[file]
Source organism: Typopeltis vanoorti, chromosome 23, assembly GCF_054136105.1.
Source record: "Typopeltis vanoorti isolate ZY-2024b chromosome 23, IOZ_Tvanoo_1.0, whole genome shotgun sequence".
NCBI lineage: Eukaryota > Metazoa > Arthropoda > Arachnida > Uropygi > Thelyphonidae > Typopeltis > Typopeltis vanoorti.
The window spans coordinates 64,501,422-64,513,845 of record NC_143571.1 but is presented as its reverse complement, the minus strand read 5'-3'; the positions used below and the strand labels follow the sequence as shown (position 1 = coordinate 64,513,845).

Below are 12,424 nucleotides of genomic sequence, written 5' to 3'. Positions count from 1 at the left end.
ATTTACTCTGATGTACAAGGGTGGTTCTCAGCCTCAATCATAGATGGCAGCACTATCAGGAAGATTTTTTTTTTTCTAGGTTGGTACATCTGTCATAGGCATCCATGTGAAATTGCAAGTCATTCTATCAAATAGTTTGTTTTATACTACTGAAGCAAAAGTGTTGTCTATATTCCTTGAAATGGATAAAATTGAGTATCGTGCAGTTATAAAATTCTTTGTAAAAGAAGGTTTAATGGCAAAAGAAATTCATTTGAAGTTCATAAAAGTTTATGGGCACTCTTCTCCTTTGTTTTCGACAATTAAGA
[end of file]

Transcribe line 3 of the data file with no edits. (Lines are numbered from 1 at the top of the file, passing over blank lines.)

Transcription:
NCBI lineage: Eukaryota > Metazoa > Arthropoda > Arachnida > Uropygi > Thelyphonidae > Typopeltis > Typopeltis vanoorti.